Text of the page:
Perhaps a more experienced user can answer my question?
I do not have a lot of experience with mics (proper expensive mics, that is), but I know from reading about it and from experiencing it with my cheap mics that microphones suffer from what is called "proximity effect".
I seem to have read somewhere that for many mics, the close the mic is to the sound source the more it emphasizes bass frequencies. But I believe this is only half of the story...
Again, my experience is with cheap mics, but I often experienced the "long distance" effect rather than the proximity effect.
We have all eard it: a mic picks up the voice of someone close up perfectly fine, but someone else a few meters away, or perhaps in the next room sounds reverbering and far away. Almost like it wouls sound to your ears as if he/she was talking from accross the road rather than from accross the room.
Why is this?
Are mics better at picking up ambience reflections (i.e., reverb) than our ears?
One definite factor is that omni directional mics will over-emphasise room ambience compared to our ears, so cardiods or unis pointed toward (or adjacent to) the subject will give the balance you are looking for. Most cheap mics are omnis so this probably accounts for your observation. The other thing that seriously improves intelligibility is a fairly decent stereo arrangement rather than mono, because our brains use the delay/phase information to pick out and localise individual sound sources from a background babble.
You might be surprised at the quality of recording you can get from a very cheap mic if you experiment with a shell of acoustic "baffling" behind and around it (them, stereo) to absorb room reflections. A cheap arrangement can be constructed using , say, a tin can lined with carpet scraps and/or a layer of stuffing (feathers/polyester fibre) on the surface. The rule is very heavy layer to absorb low frequencies, a medium density layer to absorb mid frequencies and stop any reflections from the heavy layer topped by a light fluffy layer to break up direct reflections and absorb high frequencies.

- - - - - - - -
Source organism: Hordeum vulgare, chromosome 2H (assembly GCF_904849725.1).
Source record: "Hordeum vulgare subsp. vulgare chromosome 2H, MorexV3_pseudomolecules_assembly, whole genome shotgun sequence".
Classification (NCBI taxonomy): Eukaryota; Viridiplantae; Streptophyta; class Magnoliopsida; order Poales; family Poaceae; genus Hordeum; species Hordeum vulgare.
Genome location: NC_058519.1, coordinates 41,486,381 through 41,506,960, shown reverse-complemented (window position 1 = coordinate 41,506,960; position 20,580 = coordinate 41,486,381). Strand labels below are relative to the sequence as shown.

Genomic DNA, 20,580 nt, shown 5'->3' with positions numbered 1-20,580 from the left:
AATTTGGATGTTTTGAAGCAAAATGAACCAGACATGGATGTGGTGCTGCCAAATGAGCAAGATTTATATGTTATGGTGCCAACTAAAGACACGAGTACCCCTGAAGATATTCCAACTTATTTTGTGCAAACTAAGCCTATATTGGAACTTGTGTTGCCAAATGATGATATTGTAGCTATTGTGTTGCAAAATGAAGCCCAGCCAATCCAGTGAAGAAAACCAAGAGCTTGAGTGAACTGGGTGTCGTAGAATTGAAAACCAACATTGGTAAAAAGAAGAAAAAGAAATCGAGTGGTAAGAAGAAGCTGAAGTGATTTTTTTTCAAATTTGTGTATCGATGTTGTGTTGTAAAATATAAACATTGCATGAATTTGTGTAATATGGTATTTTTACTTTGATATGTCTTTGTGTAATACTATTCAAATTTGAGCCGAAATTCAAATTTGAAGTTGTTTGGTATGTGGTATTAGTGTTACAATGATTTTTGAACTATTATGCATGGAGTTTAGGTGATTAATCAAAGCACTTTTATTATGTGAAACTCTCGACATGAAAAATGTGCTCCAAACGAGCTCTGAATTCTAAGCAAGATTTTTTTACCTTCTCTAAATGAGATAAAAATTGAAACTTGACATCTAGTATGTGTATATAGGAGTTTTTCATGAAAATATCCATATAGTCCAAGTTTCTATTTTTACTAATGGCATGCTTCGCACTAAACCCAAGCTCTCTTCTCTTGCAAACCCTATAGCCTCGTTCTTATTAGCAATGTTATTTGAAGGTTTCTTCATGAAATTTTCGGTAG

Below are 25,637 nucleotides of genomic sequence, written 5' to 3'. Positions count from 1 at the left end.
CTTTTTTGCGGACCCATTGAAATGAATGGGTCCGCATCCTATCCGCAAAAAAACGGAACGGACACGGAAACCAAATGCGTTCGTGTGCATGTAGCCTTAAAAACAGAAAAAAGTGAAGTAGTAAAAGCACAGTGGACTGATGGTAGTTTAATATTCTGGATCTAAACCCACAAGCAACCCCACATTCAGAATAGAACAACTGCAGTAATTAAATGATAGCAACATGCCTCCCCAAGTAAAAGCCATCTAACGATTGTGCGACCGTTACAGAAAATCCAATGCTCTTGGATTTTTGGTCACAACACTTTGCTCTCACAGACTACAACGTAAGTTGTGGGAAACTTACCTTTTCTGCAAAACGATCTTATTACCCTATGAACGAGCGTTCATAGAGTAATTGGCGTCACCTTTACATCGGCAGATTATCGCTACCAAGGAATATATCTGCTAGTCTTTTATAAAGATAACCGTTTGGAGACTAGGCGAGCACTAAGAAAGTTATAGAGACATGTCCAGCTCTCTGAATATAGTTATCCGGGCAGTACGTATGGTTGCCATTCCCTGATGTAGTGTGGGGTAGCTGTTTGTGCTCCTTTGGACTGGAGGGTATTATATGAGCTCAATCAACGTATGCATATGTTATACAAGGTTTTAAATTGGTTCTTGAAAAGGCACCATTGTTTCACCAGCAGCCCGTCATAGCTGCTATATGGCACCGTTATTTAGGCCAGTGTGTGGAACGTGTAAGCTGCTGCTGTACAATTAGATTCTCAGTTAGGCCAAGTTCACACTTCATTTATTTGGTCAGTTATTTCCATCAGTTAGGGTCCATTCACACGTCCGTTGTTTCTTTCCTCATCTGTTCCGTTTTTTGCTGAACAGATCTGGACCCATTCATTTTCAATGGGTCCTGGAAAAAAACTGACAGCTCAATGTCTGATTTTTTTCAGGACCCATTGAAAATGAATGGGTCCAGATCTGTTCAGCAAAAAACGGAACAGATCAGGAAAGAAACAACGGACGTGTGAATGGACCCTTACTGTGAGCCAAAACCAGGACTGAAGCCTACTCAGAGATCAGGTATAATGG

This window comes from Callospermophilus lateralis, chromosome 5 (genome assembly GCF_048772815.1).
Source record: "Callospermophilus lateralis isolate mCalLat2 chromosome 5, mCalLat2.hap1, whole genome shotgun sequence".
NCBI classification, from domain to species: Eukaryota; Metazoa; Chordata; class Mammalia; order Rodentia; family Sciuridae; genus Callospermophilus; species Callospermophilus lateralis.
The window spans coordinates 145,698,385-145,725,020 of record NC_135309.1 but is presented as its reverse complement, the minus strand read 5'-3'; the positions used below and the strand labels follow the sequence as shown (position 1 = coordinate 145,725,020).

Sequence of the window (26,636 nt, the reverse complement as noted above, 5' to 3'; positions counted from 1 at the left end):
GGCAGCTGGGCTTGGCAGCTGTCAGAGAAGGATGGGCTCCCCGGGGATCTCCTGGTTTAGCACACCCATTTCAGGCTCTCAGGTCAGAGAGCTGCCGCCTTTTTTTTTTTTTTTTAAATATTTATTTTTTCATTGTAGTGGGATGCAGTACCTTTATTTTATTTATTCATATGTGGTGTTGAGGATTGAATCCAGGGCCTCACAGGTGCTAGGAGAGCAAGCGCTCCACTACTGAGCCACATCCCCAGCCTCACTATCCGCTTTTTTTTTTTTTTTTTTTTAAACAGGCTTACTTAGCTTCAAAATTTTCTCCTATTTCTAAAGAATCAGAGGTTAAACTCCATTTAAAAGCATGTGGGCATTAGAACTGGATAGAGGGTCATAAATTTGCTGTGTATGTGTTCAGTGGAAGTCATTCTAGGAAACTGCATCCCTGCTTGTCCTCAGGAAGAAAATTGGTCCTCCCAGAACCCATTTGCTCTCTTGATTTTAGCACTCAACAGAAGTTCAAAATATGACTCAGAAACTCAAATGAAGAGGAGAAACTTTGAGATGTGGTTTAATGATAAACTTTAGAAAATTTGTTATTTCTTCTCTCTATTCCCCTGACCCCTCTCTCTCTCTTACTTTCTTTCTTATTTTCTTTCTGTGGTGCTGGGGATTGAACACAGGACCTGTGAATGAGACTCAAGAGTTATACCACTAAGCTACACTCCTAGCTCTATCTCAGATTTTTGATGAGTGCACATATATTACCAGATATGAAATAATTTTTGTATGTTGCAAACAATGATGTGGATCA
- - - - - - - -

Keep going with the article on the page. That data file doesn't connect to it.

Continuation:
It's all suck it and see - a very cheap area for experimenting with scraps at hand.
Definetely worth a few experiments !
Well, the proximity effect does not occur with omni mics, so if you observe the effect while being close to the mic, you can be sure it's not an omni
However, it could well be a cardio, and that's still pretty wide, so you'll likely get reverberations from farther away recordings.
Weird thing however I once noticed, I was recording a ringing cell phone in a special sound booth, but we couldn't get it to sound like it was 'far away'. We had several meters inbetween the phone and the mic, but it sounded like it was much closer. We could only get it to work when I held the phone behind my back, I actually had to stop the direct sound.
Hey, first post here. Are you are right that increased bass response is only part of the picture. You actually get a slight increase on the high end as well, even though it is much less than bass increase. You also get a lot less of the room sound, and tone alterations that vary depending on what source you are recording.
When you are far away you will pick up a great deal of room reflection. We actually hear a great deal of room reflection in our day to day lives, the only difference is that we can use our brains to focus on direct sounds and not consider room sounds. Anything except a hypercardioid pick up will let in a great deal of ambiance. Hypercardioids at a distance, usually above and aimed down at the source generally do a good job of emulating how we choose to hear sound in our daily lives.
As for a cellphone in an iso room - you have emphasis on the 1khz range and not much else. Most treated rooms get rid of this frequency range. The amount of reflection coming off of a 1khz tone in an absorption based room is going to be easily -30 to -50 db spl less than the source sound.